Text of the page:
You might have come across this term while applying to college. A diversity essay (or as it’s also known in some institutions as: the personal statement) talks about your identity. This is based on which social categories you belong to, and how it impacts you personally. This means you’ll write about your culture, your ancestry, your values, and your experiences. All these things make you a unique person. Have a look at this guide for a walkthrough on how to write a diversity essay.
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Diversity Topic Ideas
There is so much to the definition of diversity. All aspects that define you help categorize you as a person. Each category has either a positive or negative social impact, and there is plenty of write about the further you dig into this subject.
Here is a variety of topics you can cover when writing your diversity essay:
- Your family’s socioeconomic background (whether you grew up affluent);
- Your ethnicity;
- Your sex or gender identity;
- The neighborhood where you grew up;
- Your worldview;
- Your upbringing;
- Your religion or lack thereof.
How to Write an Effective Diversity Essay
What makes or breaks the effectiveness of a diversity essay is not only the content that details you, your background, and your experiences being yourself in the world, but it is also the actual structure of your essay. In general, the following is the skeleton for any other college application essay format. This should also give you an idea if you’re asking yourself, “How long should a personal essay be?”
Step 1: Conduct Research
Start by doing research on what you’re writing about. Yes, you may have had your own experience. However, you should have a background in what you’re talking about. This is so that you don’t say something untrue and perhaps misrepresent an entire group of people.
If you say that being Italian has its downsides, offer real statistics showing how being Italian will be a disadvantage in life. If you say that other groups oppress you, you have to provide irrefutable evidence.
You can find information on this by searching “ethnic disparities” on Google, in relation to the group you identify with.
Step 2: Create an Outline & Write Your Essay
Create an outline before you actually start writing. When you create an outline, you have a visual of what your essay should look like, and so you have a map and a checklist of where to go with your ideas and what to cover. Before even getting to this step, you should have your research done thoroughly.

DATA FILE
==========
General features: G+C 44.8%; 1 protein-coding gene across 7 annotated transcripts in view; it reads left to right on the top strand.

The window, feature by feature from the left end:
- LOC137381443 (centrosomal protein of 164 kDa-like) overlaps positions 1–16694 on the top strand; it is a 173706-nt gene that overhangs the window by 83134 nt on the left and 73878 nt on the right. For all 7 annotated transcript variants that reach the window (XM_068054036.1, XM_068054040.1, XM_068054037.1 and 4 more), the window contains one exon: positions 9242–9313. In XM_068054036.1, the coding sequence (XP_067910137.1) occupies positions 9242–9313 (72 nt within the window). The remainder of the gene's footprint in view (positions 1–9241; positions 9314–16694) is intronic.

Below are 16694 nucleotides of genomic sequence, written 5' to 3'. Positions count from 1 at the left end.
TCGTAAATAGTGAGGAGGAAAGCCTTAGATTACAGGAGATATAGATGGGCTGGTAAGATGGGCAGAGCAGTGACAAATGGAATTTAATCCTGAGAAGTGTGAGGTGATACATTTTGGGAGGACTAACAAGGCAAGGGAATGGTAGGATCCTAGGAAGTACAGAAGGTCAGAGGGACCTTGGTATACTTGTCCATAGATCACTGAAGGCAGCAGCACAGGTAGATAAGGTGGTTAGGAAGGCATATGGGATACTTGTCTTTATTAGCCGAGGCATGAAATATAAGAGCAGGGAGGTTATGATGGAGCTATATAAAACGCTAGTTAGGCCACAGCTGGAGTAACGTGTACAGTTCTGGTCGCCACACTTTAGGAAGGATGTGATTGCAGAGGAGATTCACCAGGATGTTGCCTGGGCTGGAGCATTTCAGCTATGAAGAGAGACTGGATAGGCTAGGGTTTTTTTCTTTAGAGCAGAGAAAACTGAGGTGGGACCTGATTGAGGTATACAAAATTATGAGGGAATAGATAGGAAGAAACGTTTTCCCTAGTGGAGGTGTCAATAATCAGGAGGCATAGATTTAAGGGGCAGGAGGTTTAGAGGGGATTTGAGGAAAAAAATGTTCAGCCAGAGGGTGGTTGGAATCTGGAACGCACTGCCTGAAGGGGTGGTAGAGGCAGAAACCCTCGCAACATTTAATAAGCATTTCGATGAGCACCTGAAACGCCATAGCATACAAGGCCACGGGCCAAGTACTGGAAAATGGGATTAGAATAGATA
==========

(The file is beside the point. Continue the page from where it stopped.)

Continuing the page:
You’re going to want to create an outline based on the following 5-paragraph essay format. Follow this structure for both your outline and your final draft:
Paragraph 1: The Introduction.
- Introduce yourself and who you are.
- Consider this both your hook and your thesis.Remember that a thesis is a statement that defines your entire essay. It is the very position that you’re arguing. It is your claim, and it directly answers a question on the topic you’re writing about.
Example of a hook:
“Have you ever wondered what it’s like to be poor, black, and female in Alabama?”
Example of a thesis:
“Growing up in the U.S. as a middle-class female of Mexican descent gave me both opportunities and set-backs that helped me become the strong person I am today.”
- Introduce the factors that made you into who you are today. These will be the supporting arguments for the thesis.
“The dismissive way the average person in America treats people living below the poverty line impacted me negatively because I grew up poor.”
Paragraph 2: The First Factor
- Reserve this paragraph for the first factor you want to mention.
- Describe what it was, what it taught you, and, with examples, how it helped you grow.
Paragraphs 3&4: The Other Factors
- Repeat the instructions for Paragraph 2, but for the remaining factors that define you.
Paragraph 5: The Conclusion
- Restate the thesis of what makes up your identity.
- Summarize what you now know about yourself.
- Describe where you hope this will take you.
When writing, make sure to stay true to yourself. Don’t make up stories about your life because it will be obvious to the trained eye of those overseeing the admission process. Authenticity will get you far, so write with that in mind.
Step 3: Writing Tips to Make Sure Your Essay Gets Full Marks
Use proper grammar, spelling, and punctuation
This is extremely important. If your essay is littered with grammatical errors, improper use of punctuation, and no concern for the way words are spelled, you’re showing your evaluators that you find it challenging to conduct a simple Google search. All the formulas and instructions you need are available online, with Grammarly and Hemingway App being great resources to use.
Use your vocabulary properly
It’s not a good idea to use big words spice up your text. If you’re not an expert at using them, you’ll look like you’re trying to compensate for a weak or boring idea. It’s better to write with words that have their own purpose and are easy to comprehend. Don’t focus on how to dress up your essay to have its words “look pretty.” Remember this rule: Function, not Theater. It applies to more than just words. And avoid misusing words — always consult a dictionary when in doubt.
Comprehend the argument you’re presenting